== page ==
Book Review: The Greatest Virtues are Peace, Unity, and Forgiveness (The Alternatives are Jihad, Revenge, and War)
Drissa Kone. 2019. The Edwin Mellen Press, Ltd.Lewiston, NY
By Marivir R. Montebon
New York – The book The Greatest Virtues are Peace, Unity, and Forgiveness (The Alternatives are Jihad, Revenge, and War) is a relevant contribution to the living literature of peace building through Interfaith and Ecumenism. This book by Dr. Drissa Kone is truly an inspiration.
Kone, an assistant professor at the Unification Theological Seminary, migrated to the US in order to flee from the political unrest in his native Ivory Coast and eventually established a family in New York. He earned his PhD in Peace and Justice from the UTS.
In this book, Kone articulated that peace and unity are achievable, and that it begins with the individual who has an ear that listens and a heart that forgives.
Kone’s personal account of the political upheaval in Ivory Coast was like watching a war movie: his arrest and incarceration and spiritual transformation. Snappy and written in a straightforward and humble manner, I did not put the book down.
The book advances from his personal experience into a global and introspective approach of looking at conflicts. Pointing out that disintegration of families, racial discrimination, and large-scale wars are an “integral part of human condition”, he offers a solution to end conflict through a “self-transformative approach.”
Using his personal experiences in contextualizing family, community, and national conflicts, Kone has given a human face of how one can deal with the various challenges these situations present.
He underscores both the self and the collective responsibility as the requirement to “engrave in human consciousness of unity, forgiveness, and peace.” Beyond the rhetoric of these virtues, Kone postulates that a mechanism can actually be created in order to address conflict, even before it gets off-hand or out of control.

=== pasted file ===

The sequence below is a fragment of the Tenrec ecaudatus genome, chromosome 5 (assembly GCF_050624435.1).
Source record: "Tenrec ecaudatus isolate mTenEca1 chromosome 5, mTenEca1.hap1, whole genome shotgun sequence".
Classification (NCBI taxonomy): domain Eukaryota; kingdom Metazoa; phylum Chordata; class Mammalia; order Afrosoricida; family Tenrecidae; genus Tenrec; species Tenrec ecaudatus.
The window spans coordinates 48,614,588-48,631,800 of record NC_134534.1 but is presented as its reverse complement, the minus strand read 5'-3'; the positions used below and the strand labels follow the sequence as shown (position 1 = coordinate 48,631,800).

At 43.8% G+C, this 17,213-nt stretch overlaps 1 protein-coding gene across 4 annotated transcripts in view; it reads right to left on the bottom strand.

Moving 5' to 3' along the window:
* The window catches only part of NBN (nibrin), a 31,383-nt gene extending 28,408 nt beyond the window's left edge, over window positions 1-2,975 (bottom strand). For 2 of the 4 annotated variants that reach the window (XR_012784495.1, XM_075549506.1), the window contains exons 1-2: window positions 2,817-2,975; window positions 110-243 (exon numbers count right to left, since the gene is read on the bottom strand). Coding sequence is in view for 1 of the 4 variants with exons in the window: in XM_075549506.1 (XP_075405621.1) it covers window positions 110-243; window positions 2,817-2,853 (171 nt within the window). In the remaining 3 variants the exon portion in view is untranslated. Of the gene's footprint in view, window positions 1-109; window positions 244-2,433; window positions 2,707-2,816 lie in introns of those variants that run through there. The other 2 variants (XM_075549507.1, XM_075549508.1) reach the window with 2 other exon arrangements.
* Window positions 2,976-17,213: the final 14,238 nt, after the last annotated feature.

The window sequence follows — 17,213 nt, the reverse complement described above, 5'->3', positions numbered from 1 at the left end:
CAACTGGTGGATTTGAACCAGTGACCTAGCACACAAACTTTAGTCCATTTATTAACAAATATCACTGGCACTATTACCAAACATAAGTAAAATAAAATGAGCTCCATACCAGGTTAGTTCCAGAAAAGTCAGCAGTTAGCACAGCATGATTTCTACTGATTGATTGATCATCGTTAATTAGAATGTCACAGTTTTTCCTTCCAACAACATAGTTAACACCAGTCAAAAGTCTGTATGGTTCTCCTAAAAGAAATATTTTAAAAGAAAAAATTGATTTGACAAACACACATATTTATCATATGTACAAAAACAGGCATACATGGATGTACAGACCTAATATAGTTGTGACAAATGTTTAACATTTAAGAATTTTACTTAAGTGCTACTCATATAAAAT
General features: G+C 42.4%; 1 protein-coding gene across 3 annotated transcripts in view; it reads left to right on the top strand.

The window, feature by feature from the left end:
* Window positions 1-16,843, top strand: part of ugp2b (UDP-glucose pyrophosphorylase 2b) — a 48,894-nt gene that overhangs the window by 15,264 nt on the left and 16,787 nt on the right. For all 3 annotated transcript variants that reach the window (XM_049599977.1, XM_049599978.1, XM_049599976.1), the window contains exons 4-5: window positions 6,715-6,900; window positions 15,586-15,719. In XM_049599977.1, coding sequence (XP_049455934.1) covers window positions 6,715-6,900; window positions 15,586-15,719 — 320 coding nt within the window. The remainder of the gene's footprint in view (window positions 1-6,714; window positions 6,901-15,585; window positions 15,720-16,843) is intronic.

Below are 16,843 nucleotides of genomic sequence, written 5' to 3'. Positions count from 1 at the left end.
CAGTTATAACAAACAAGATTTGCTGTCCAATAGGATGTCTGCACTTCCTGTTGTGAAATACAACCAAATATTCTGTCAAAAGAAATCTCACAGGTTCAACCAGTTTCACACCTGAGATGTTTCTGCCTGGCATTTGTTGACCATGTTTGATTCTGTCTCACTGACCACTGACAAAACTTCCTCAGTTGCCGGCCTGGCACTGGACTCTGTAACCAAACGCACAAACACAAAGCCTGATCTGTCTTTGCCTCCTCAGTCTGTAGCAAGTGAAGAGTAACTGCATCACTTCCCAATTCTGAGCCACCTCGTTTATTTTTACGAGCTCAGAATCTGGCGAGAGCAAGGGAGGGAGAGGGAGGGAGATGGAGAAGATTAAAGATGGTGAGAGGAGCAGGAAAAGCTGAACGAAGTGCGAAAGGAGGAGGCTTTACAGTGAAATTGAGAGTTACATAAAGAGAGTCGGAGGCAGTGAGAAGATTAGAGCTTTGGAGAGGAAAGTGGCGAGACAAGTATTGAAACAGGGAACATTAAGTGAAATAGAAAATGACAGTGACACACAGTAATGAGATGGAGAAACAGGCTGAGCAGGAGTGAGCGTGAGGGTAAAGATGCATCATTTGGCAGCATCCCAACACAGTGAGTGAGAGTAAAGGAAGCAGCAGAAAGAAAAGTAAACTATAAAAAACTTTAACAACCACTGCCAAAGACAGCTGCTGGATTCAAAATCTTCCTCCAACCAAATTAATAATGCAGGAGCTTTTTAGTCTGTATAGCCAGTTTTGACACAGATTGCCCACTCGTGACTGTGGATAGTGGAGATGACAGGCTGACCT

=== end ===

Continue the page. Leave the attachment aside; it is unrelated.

Education, he argues, is the tool for achieving unity and peace. “We should consider a model of education that trains the whole person – mind, body, heart, and spirit – to produce emotionally healthy and balanced leaders in all sectors of society.”
Kone criticizes the western education system as having focused mainly on the development of the logical or intellectual mind. The intuitive and emotional dimensions have largely been left out and thus undeveloped.
“Human beings should not be reduced only to the logical mind. They are also emotional, intuitive, and spiritual beings. Unless the educational system takes the whole person into account, we mostly end up with unbalanced people leading the world.” (Kone, p.13)
Kone also mentions in his book the need for a collective consciousness for the appreciation of diverse cultures of the post-modern world, as well as the breaking free from colonial mentality. Citing Jamaican Reggae singer Bob Marley, Kone reiterates the call for Africans and African-Americans to emancipate themselves from “mental slavery.”
The forgiveness aspect of achieving peace is radically mentioned in the book. The challenge on rooting out the cause of conflict and dealing with people with emotional maturity are two requisites that may seem doable. But the third, which is being forgiving and transforming enemies into friends, remain the steepest challenge.
l’d recommend this book for good reading. It appeals to individuals to take personal responsibility in order to achieve peace, inner peace and world peace.
For sure the book casts away the idealism of peace, for it presents a rudimentary approach on how the mind and heart can be trained to be wired at peace building. The culture of peace and unity is achieved with the learned skills of listening and forgiving.